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Tyrosine hydroxylase and tryptophan hydroxylase do not form heterotetramers

Authors
  • Mockus, Susan M.1
  • Yohrling, George J.2
  • Vrana, Kent E.2
  • 1 Wake Forest University School of Medicine, Program in Neuroscience, Winston-Salem, NC, 27157-1083 , Winston-Salem
  • 2 Wake Forest University School of Medicine, Department of Physiology and Pharmacology, Winston-Salem, NC, 27157-1083 , Winston-Salem
Type
Published Article
Journal
Journal of Molecular Neuroscience
Publisher
Springer-Verlag
Publication Date
Feb 01, 1998
Volume
10
Issue
1
Pages
45–51
Identifiers
DOI: 10.1007/BF02737084
Source
Springer Nature
Keywords
License
Yellow

Abstract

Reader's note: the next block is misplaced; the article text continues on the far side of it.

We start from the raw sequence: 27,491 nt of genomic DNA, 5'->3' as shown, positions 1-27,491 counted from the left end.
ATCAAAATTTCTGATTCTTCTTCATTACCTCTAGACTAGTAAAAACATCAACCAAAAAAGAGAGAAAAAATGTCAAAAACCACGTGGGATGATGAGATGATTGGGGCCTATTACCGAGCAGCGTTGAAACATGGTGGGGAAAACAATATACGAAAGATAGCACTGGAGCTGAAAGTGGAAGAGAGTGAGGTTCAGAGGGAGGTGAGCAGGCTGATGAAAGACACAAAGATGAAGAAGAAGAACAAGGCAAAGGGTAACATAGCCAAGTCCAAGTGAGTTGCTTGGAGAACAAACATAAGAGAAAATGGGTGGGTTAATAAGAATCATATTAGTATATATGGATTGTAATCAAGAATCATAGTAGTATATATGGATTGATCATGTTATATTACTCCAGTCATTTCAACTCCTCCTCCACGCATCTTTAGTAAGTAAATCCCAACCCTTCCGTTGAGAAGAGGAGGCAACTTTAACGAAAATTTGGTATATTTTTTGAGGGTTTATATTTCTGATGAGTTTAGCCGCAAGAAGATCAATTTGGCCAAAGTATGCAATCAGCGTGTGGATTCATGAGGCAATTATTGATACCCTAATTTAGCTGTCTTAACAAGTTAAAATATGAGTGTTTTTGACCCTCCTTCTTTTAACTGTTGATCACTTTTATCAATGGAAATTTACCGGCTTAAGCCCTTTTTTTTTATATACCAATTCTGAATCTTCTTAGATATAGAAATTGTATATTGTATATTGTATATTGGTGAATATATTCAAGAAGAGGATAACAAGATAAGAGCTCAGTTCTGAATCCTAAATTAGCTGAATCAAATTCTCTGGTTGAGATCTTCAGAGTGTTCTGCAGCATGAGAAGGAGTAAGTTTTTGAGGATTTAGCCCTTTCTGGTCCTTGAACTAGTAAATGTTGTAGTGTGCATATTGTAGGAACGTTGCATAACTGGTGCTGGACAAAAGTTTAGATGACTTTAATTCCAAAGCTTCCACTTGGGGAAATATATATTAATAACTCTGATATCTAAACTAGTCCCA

Tyrosine hydroxylase (TH) and tryptophan hydroxylase (TPH) both contain a C-terminal tetramerization domain composed of a leucine heptad repeat embedded within a 4,3-hydrophobic repeat. Previous mutagenesis experiments and X-ray crystallographic studies have demonstrated that these repeats are required for tetramer assembly of the hydroxylase enzymes via coiled-coil interactions. The specificity of these particular C-terminal intersubunit binding motifs was investigated by determining if TH and TPH can form heterotetramers when coexpressed in bacteria. Bacterial cells were cotransformed with TH and TPH expression plasmids under kanamycin and ampicillin selection, respectively. Immunoprecipitation of induced bacterial supernatants with a TPH monoclonal antibody demonstrated that, unlike the human TH isoforms, TH and TPH do not form heterotetramers. The data suggest that specificity of oligomerization of the aromatic amino acid hydroxylases may be partially determined by polar amino acids interspersed within the coiled-coil. This finding should be influential in the development of eukaryotic expression systems and ultimately in gene therapy approaches.

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